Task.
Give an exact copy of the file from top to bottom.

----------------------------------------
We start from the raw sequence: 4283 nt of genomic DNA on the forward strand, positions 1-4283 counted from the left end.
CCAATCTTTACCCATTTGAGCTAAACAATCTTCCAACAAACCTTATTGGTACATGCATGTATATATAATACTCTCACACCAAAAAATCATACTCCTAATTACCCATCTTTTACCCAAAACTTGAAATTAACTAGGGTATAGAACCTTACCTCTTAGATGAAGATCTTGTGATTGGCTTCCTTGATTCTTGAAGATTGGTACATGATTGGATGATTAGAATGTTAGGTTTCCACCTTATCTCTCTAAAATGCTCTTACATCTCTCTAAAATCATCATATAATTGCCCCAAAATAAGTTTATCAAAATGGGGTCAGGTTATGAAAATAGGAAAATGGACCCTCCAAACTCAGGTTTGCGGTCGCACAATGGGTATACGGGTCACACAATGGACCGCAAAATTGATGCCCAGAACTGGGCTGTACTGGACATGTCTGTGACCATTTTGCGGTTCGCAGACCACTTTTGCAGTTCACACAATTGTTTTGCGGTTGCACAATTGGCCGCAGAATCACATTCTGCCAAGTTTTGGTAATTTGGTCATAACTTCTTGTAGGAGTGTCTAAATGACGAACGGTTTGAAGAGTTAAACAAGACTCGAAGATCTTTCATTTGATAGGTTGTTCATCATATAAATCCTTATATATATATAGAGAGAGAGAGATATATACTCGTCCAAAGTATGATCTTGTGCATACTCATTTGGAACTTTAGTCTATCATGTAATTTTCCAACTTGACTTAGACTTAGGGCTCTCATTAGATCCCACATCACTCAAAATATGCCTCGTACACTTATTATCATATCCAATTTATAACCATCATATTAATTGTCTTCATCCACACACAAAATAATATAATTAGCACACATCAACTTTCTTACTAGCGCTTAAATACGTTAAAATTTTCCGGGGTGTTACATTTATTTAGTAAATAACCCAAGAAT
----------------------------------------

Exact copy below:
We start from the raw sequence: 4283 nt of genomic DNA on the forward strand, positions 1-4283 counted from the left end.
CCAATCTTTACCCATTTGAGCTAAACAATCTTCCAACAAACCTTATTGGTACATGCATGTATATATAATACTCTCACACCAAAAAATCATACTCCTAATTACCCATCTTTTACCCAAAACTTGAAATTAACTAGGGTATAGAACCTTACCTCTTAGATGAAGATCTTGTGATTGGCTTCCTTGATTCTTGAAGATTGGTACATGATTGGATGATTAGAATGTTAGGTTTCCACCTTATCTCTCTAAAATGCTCTTACATCTCTCTAAAATCATCATATAATTGCCCCAAAATAAGTTTATCAAAATGGGGTCAGGTTATGAAAATAGGAAAATGGACCCTCCAAACTCAGGTTTGCGGTCGCACAATGGGTATACGGGTCACACAATGGACCGCAAAATTGATGCCCAGAACTGGGCTGTACTGGACATGTCTGTGACCATTTTGCGGTTCGCAGACCACTTTTGCAGTTCACACAATTGTTTTGCGGTTGCACAATTGGCCGCAGAATCACATTCTGCCAAGTTTTGGTAATTTGGTCATAACTTCTTGTAGGAGTGTCTAAATGACGAACGGTTTGAAGAGTTAAACAAGACTCGAAGATCTTTCATTTGATAGGTTGTTCATCATATAAATCCTTATATATATATAGAGAGAGAGAGATATATACTCGTCCAAAGTATGATCTTGTGCATACTCATTTGGAACTTTAGTCTATCATGTAATTTTCCAACTTGACTTAGACTTAGGGCTCTCATTAGATCCCACATCACTCAAAATATGCCTCGTACACTTATTATCATATCCAATTTATAACCATCATATTAATTGTCTTCATCCACACACAAAATAATATAATTAGCACACATCAACTTTCTTACTAGCGCTTAAATACGTTAAAATTTTCCGGGGTGTTACATTTATTTAGTAAATAACCCAAGAAT